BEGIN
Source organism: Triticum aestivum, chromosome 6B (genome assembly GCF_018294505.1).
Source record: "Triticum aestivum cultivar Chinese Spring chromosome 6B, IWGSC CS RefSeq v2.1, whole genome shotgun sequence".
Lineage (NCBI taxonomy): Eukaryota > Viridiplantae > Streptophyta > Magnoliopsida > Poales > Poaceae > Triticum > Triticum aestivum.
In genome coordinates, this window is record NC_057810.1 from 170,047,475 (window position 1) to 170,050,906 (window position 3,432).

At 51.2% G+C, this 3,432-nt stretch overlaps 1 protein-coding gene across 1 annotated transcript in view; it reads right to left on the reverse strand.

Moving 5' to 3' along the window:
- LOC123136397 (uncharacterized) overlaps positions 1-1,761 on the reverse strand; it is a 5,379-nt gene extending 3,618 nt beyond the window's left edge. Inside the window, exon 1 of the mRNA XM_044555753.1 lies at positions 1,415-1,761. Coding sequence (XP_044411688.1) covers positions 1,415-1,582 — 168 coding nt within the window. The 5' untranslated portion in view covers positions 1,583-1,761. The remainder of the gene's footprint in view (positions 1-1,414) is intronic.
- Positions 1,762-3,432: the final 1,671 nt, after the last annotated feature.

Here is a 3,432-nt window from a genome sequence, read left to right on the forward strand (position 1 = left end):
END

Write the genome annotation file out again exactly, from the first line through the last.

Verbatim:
Source organism: Triticum aestivum, chromosome 6B (genome assembly GCF_018294505.1).
Source record: "Triticum aestivum cultivar Chinese Spring chromosome 6B, IWGSC CS RefSeq v2.1, whole genome shotgun sequence".
Lineage (NCBI taxonomy): Eukaryota > Viridiplantae > Streptophyta > Magnoliopsida > Poales > Poaceae > Triticum > Triticum aestivum.
In genome coordinates, this window is record NC_057810.1 from 170,047,475 (window position 1) to 170,050,906 (window position 3,432).

At 51.2% G+C, this 3,432-nt stretch overlaps 1 protein-coding gene across 1 annotated transcript in view; it reads right to left on the reverse strand.

Moving 5' to 3' along the window:
- LOC123136397 (uncharacterized) overlaps positions 1-1,761 on the reverse strand; it is a 5,379-nt gene extending 3,618 nt beyond the window's left edge. Inside the window, exon 1 of the mRNA XM_044555753.1 lies at positions 1,415-1,761. Coding sequence (XP_044411688.1) covers positions 1,415-1,582 — 168 coding nt within the window. The 5' untranslated portion in view covers positions 1,583-1,761. The remainder of the gene's footprint in view (positions 1-1,414) is intronic.
- Positions 1,762-3,432: the final 1,671 nt, after the last annotated feature.

Here is a 3,432-nt window from a genome sequence, read left to right on the forward strand (position 1 = left end):